November: Praying in the Spirit with the Saints for Those Who Have Died
The seasons change; the leaves fall; the days get shorter; the readings at Mass speak of the end of time. It is natural for us
in November days to feel the somber mystery of death, and perhaps to find ourselves remembering those who have gone before us. The disturbing news and winds of war add another element to this human experience, threatening to rob us of hope for peace to return.
The Church responds to this human brokenness with words of consoling faith: “I look forward to the resurrection of the dead and the life of the world to come.” Although this statement is at the end of the Profession of Faith, it is by no means an afterthought or of lesser importance. It is the goal of the entire journey of our faith here. We seek to live with Christ, day by day; one day, to die with Christ; but always so that we might rise with him and live forever in the communion of all the blessed.
As we celebrate all the saints this weekend, and pray for all the souls who still await the vision of God on November 2, we spend the month of November in thoughtful remembrance of all who have died. We ask that they will come to know in its fullness the peace and joy that are so elusive here.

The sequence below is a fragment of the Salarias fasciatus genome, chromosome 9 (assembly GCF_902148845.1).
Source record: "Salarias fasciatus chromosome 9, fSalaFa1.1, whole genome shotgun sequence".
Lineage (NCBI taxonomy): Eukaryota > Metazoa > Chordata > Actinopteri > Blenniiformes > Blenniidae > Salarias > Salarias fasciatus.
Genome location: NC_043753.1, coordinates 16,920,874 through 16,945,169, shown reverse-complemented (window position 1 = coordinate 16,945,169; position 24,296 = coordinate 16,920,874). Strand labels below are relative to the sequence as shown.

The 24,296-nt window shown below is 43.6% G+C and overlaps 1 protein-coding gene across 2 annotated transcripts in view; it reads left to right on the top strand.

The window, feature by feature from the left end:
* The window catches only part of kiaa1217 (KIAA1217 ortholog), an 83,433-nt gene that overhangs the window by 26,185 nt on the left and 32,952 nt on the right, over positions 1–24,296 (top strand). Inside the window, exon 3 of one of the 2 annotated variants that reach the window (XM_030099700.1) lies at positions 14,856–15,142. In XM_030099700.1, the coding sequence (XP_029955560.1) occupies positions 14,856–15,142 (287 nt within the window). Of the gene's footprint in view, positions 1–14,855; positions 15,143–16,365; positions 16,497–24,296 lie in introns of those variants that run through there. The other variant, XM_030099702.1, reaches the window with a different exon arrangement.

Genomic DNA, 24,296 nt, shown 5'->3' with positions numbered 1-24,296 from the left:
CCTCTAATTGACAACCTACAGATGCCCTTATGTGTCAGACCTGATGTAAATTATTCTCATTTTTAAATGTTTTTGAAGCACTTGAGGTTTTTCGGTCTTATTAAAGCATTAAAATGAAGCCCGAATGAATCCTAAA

For some, this loss of loved ones is recent and painful. For others, time has brought some measure of healing and recalling loved ones brings back cherished memories. For all of us, it is good to take some time in prayer to thank God for their lives among us, and to commend them to eternal life. Take the opportunity to think of those who have perhaps faded from memory a bit … grandparents, aunts and uncles, neighbors and friends … and remember what they have taught you, witnessing to their faith in God and their love for family and friends. Yet the bond in the family of God goes even farther. In our deeply troubled world, filled with sorrow and loss, marked anew with war and destruction, it is an abiding consolation to know that no one is ever alone. We pray for all who have died, thousands around the world each day. Their names and lives and hopes are unknown to us, but fully known to God.
We also thank those who minister so faithfully to those who are sick, to those near death, to those who suffer the loss of their loved ones, to those in war-torn lands and dire poverty. Thank those of our parishes, staff and volunteers, who take Communion to those confined to their homes and in the hospital, nursing homes, and elsewhere. Our sacristans, music ministers, funeral choirs, funeral dinner leaders and crews, office staff, and custodial staff also play important roles as we celebrate the Church’s funeral rites and provide hospitality. Those who reach out to friends and neighbors in times of need share in this same gesture of faith and charity. Thanks to all of you for your part in this work of mercy.
May the souls of the faithful departed, through the mercy of God, rest in peace. Amen.
Please pray for our young people from Annunciation and Sacred Heart who will be confirmed next Sunday, and those from St. Francis Xavier and St. Stephen who received this Gift of the Spirit on October 15. The headlines often rightly trouble us, so it is good to remember that the Spirit of God is present and active in our lives.